Thursday, 7 August 2008

"he was, and remains, a hero"

Antonino Speziale, the 19 year old charged with the murder of police inspector Filippo Raciti on 2 February 2007, has been released pending trial in September. After a period in a juvenile detention centre and a further period of house arrest, the local juvenile court of appeal has ruled that he poses no immediate threat and released him on bail.

In an interview today Speziale denied that he had thrown a piece of sink at Raciti, though he claimed that his memories of the evening were hazy. Instead, he says, he threw the lump of hardware "away from him" but not in the direction of any policemen. In fact, there is still doubt as to whether the alleged weapon - the metal tubing from under one of the sinks in the Massimino stadium's doubtless unsalubrious gents - could actually have caused the fatal injuries at all.

Speziale has already been tried & convicted for the lesser offence of resisting a police officer, and has also been issued with a 5 year banning order (Daspo) which means that before, during and after all Catania home games he has to go & sign the offenders' register in his local police station. His interview today was full of exactly the kind of statements that his defence lawyers will have been most pleased by: "In these last months I've grown a lot... it's been a journey of integration and re-education for me." He expressed condolences for Raciti's widow, and commented "He was, and remains, a hero since he died in the service of the state. But it wasn't me who killed him." In a final platitude he offered "My love for Catania remains, even though I can't go to the ground. This experience has taught me that you should go to the stadium solely to enjoy the match." Well that's alright then. Forgive my cynicism, but it all sounds just a little too pious.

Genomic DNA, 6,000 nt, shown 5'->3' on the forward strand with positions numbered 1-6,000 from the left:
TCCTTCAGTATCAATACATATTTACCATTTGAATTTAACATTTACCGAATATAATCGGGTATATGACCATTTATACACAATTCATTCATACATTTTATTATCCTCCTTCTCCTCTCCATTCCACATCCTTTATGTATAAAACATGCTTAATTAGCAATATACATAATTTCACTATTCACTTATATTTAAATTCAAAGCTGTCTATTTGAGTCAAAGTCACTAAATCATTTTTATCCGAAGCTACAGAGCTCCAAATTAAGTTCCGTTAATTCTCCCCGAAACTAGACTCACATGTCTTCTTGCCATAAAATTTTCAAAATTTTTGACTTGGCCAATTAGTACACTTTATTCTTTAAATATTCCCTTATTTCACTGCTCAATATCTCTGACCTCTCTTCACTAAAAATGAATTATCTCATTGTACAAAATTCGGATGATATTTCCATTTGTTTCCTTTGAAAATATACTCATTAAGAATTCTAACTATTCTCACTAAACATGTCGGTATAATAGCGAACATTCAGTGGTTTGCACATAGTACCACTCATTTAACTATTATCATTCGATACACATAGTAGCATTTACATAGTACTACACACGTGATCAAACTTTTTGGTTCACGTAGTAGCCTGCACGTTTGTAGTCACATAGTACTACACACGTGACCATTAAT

The wheels of Italian justice grinding more slow than most, who knows how long the murder trial (due to start on 30 September) will actually last. Speziale isn't the only defendant: another local man Daniele Micale is also accused of involvement. It still remains to be seen how far the truth of this case can ever be established: video footage, though extensive, is inconclusive, and scientific reports are contradictory and raise more questions than they answer. The story that Raciti was hit by a reversing police van is persistent but I have no idea whether there is any foundation to it. Nor has it ever been made clear exactly how far the rioting was planned, or what the role of local neo-fascist groups was. Perhaps the trial will provide some clarity. Perhaps Speziale is sincere. Perhaps Italian football is really ok. Or then again...


ursus arctos said...

This is guaranteed to join the already extraordinarily long list of unresolved criminal inquiries that has marked Italian society since the way, just another chapter in our Cronaca Nera.

Martinus Scriblerus said...

It's a chronic affliction, isn't it? Anyone give me a layman's answer as to why?

ursus arctos said...

One could write an encyclopedia on the subject and still not come up with a definitive answer, but I would suggest that the core of the issue lies in the general lack of respect for the rule of law that characterises every aspect of Italian society (from the Prime Minister and Royal Pretender to the corner tobacconist and anyone who operates a vehicle of any sort).

Add to that the deplorable state of the Italian system of "justice", which manages to be sclerotic, opaque and massively politically compromised at the same time, and you have the beginnings of an answer.

As to the obvious question of why Italy is that way, I would posit that the answer lies much more in history (and particularly in the difficult relationship Italians have almost always have had with their "leaders" and the myriad failings of those leaders) than in any inate deficiencies of the Italian character (to the extent such a thing can be said to exist).